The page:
Kentucky city denies public records requests on hack attack; contends no data compromised

Published 4:59 am Friday, April 16, 2021

Scant information has surfaced regarding a hack into the City of Frankfort’s IT servers since news first broke of the breach a month ago.
No more came as a result of a round of open records requests filed by The State Journal for more information regarding the ransomware attack and the overall security of the city’s servers.
Three open records requests were denied last week based on Kentucky statute exemptions related to “a terrorist act” and attorney-client privilege.

Two requests sought records related to the city’s response to the hack and one asked for records prior to the city’s learning of the breach in mid-March regarding the city’s server security.

Two open records experts and advocates have called the city’s denial “nowhere close to sufficient” per state statute, particularly as it relates to a request asking for emails related to the security of Frankfort servers prior to when the hack was discovered.
In response to questions from The State Journal, City Clerk Chermie Maxwell — the primary records-keeper for the city — said that the city may have made a mistake in denying all potentially responsive records.

“Honestly, it looks like we just missed the dates on (the) third request since we have been so focused on the current events,” Maxwell wrote.

The response to that open records request is forthcoming.

Still, Amye Bensenhaver — a retired assistant attorney general who wrote open records and open meetings opinions for 25 years — quoted a recent Kentucky Supreme Court ruling against the University of Kentucky for blanketly denying a records request that might not have been entirely exempt.

“This is precisely the boilerplate response the Kentucky Supreme Court just declared wholly insufficient in UK v The Kentucky Kernel,” Bensenhaver said. “… The city needs to index the records, release any records that are not exempt, describe those that are and correlate the exempt records to the exemption in a response that is ‘detailed enough to permit the court to assess its claim and the opposing party to challenge it.’

“The city owes you a much better response under this two-week-old Supreme Court case.”

Michael Abate, a Louisville attorney who serves as counsel for the Kentucky Press Association, agreed with Bensenhaver.

“These responses are nowhere close to sufficient and you should press them for a more detailed response,” Abate said. “… What they’ve given you does not come close to satisfying their obligations.”

City Attorney Laura Ross said that, for the other two open records requests, the city asserts exemptions for attorney-client privilege and deemed “public infrastructure records related to information technology which, if disclosed, have a reasonable likelihood of threatening the public safety by exposing a vulnerability in preventing, protecting against, mitigating, or responding to a terrorist act.”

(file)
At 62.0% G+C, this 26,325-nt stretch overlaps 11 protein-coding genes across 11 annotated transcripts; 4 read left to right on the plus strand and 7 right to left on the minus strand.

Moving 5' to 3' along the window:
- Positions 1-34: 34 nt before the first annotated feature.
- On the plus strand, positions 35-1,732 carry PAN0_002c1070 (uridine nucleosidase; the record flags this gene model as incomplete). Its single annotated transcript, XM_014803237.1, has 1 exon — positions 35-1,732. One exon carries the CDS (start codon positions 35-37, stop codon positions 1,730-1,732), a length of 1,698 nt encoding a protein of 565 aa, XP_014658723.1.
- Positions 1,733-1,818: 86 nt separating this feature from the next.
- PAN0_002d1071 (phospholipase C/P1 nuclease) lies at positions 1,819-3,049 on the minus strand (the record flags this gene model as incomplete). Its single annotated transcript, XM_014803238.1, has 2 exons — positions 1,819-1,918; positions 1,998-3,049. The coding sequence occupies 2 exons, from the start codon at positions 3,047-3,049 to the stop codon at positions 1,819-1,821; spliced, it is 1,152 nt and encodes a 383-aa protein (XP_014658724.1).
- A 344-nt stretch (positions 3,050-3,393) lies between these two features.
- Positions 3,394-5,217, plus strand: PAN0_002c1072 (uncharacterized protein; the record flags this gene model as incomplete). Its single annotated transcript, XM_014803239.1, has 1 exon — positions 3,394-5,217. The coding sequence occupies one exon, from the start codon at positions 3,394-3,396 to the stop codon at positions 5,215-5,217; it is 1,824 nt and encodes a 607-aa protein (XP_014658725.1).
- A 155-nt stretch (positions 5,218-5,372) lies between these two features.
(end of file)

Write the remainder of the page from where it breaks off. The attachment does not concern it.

Those other requests asked for emails or messages specifically about the hacking incident from March 19 to March 30.
The full text of the request being processed again by city staff is as follows:

“Any public emails sent or received related to the security of Frankfort city servers

Please limit your search to all dates prior to Friday, March 19, 2021

Possible search terms: ransom, ransomware, phishing, data breach insurance, cybersecurity insurance, breach, firewall, network security system, p-drive, s-drive

The email sent by the entity that hacked into city servers that first allowed them access into city servers”

In response to a request for an update on the IT situation, city spokesperson Blair Hecker said that little has changed since the city asserted that “no data was compromised or removed” from its servers as a result of the hack.

“Nothing has changed since the update at the end of last week and we are still working on rebuilding and rebooting the rest of our IT systems,” Hecker wrote. “Once that’s finished, we’ll have a better update for you, should be sometime next week.”

The update came after the city responded to State Journal questioning last week with a press release, as well as another press release sent in mid-March closer to when the hack was first identified.

Two separate sources with knowledge of the situation — including one city employee — earlier told The State Journal that the city was being held ransom. Both spoke on condition of anonymity.

It is unclear if the city is still being held ransom. No city representative has confirmed or denied any involvement of a ransom.
Ransomware, a software that encrypts key files, allowing the hacker to demand ransom in exchange for their decryption, is a growing threat to organizations across the world. Recently, one of the largest public school systems in the United States was taken advantage of by hackers who demanded $40 million in ransom money.

The city had previously indicated it was engaged with federal law enforcement and its insurance provider in regards to the situation.

According to the city’s last release, its primary server is up and running and in use by city staff. However, some systems are still “offline and unavailable.” As Hecker noted, the city is in the process of “rebuilding and rebooting” some systems, with a potential finish date next week.

Already, the city has spent nearly $36,000 to purchase 60 computers for “updated malware and operating system upgrades.” Frankfort Mayor Layne Wilkerson confirmed earlier that the purchase was related to the hack.